It’s always interesting to me to see how productions handle the music of William Shakespeare. It’s how I got started with Bare Theatre, back in 2005 when we did Titus Andronicus. The text of those 37 plays is so universal/versatile that it can be played in any genre, and that versatility translates directly into the songs within the text.
Lyrics have always been difficult to me. I pick out melodies and harmonies, and I’m no poet. So it’s always a relief to have the words to a song done for me. I always find it easier to write music to words that are already laid out, because the lyrics usually have at least some rhythm built into them. The surrounding dialogue usually gives good indication of the mood and direction for the music.
For As You Like It, I’ve been able to sit back and let someone else write the music. It’s been a great experience watching The Zinc Kings and seeing what they’ve come up with. I love their arrangements, and I think they do a wonderful job of picking up the rhythm and spirit of each song.
I thought it would be fun to compare some different takes on the most famous song from As You Like It, “Under the Greenwood Tree.” The following versions couldn’t be more different from each other, and I think it only speaks to the power of the text that so much can be done with it.
Here’s The Zinc Kings’ version in our production. This is the music video / web trailer shot by Altercation Pictures:
Catchy, right? I love how upbeat it is, and also that it really does sound like a traditional American tune (maybe except for the “Ducdame, ducdame, ducdame…” line). I think it’s a fantastic version, and even after hearing it and singing it for weeks, I’m not getting sick of it – the opposite, really! I love it more and more.
A lot of versions are more traditional in the Renaissance sense. This one is an interesting comparison by Ray Leslee, performed by New York’s Antara Ensemble with Nathan Lee Graham and Harold Jones, conducted by Ariel Rudiakov:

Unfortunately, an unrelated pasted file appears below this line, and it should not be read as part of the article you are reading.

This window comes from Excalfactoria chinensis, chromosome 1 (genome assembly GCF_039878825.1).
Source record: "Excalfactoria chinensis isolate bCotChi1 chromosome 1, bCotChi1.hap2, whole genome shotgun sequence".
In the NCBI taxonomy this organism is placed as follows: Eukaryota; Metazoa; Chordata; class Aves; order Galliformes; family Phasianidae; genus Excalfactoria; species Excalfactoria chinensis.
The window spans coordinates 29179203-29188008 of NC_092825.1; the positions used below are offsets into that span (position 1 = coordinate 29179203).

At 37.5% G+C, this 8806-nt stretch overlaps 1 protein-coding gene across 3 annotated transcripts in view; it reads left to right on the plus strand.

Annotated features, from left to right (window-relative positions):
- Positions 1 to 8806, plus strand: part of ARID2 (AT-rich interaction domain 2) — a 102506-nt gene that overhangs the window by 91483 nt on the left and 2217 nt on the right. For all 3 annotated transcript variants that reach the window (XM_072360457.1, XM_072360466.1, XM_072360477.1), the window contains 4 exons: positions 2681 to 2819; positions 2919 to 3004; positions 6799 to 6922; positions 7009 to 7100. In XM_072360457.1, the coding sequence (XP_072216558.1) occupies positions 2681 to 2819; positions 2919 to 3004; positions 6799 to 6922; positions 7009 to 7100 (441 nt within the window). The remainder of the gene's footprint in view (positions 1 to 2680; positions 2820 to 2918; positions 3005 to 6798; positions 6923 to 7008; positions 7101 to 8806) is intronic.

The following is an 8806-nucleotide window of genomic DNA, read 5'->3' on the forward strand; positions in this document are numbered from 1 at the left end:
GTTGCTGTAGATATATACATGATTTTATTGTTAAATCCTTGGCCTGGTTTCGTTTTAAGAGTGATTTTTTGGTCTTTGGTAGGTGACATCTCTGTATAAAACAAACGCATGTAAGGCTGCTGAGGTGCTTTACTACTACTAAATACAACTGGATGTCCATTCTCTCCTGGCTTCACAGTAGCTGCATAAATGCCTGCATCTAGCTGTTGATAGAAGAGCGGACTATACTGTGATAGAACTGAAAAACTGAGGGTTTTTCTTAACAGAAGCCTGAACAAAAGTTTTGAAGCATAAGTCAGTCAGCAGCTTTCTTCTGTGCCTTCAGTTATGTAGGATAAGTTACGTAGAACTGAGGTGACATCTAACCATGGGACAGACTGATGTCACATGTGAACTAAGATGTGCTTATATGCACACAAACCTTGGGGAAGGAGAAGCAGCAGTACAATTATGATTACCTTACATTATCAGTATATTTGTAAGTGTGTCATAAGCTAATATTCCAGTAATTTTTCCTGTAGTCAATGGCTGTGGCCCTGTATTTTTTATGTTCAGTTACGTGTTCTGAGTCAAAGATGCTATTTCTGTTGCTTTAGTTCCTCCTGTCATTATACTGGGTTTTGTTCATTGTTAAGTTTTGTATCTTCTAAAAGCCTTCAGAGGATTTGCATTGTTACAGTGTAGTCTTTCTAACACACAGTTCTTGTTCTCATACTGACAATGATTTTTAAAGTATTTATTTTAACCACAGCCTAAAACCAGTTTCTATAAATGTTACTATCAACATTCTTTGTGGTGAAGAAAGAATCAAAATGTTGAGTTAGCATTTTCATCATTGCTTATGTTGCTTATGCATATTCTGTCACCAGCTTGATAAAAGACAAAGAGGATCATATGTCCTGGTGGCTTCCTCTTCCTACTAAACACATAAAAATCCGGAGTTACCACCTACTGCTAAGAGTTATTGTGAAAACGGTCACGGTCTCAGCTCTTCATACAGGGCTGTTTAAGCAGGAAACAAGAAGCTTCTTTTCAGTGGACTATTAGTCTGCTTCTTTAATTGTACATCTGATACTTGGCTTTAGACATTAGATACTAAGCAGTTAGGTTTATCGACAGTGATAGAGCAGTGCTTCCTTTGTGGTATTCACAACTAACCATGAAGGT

The musicianship here is pretty amazing, and obviously this is a very classical, operatic rendering of the song. The quality is obviously there, but this isn’t the kind of “everybody join in” song The Zinc Kings created. That wasn’t the point of this version nor is it typical of this type of music. It’s meant to be listened to, respectfully. I think this is what a lot of people would imagine a song from Shakespeare should sound like.
Here is perhaps the most well-known version today, popularized by Donovan in 1967. Call it the hippie version:
It’s got a generous helping of “Mellow Yellow” and “Wear Your Love Like Heaven” overtones to it. Personally, I love a lot of Donovan’s music, he’s one of the seminal sounds of the sixties. In my opinion, he had a little trouble fitting the words to the meter – it just feels slightly forced. What I think is really interesting though, is how much this version sounds like it’s about sex (is that just me?). Maybe it’s all the “Will you, won’t you…” at the end – which Donovan added, it’s not in the script.
There’s many more versions out there, but I thought this was an interesting cross section. If you have any notable versions of this or any other Shakespeare songs – post in the comments below! I’d love to hear them.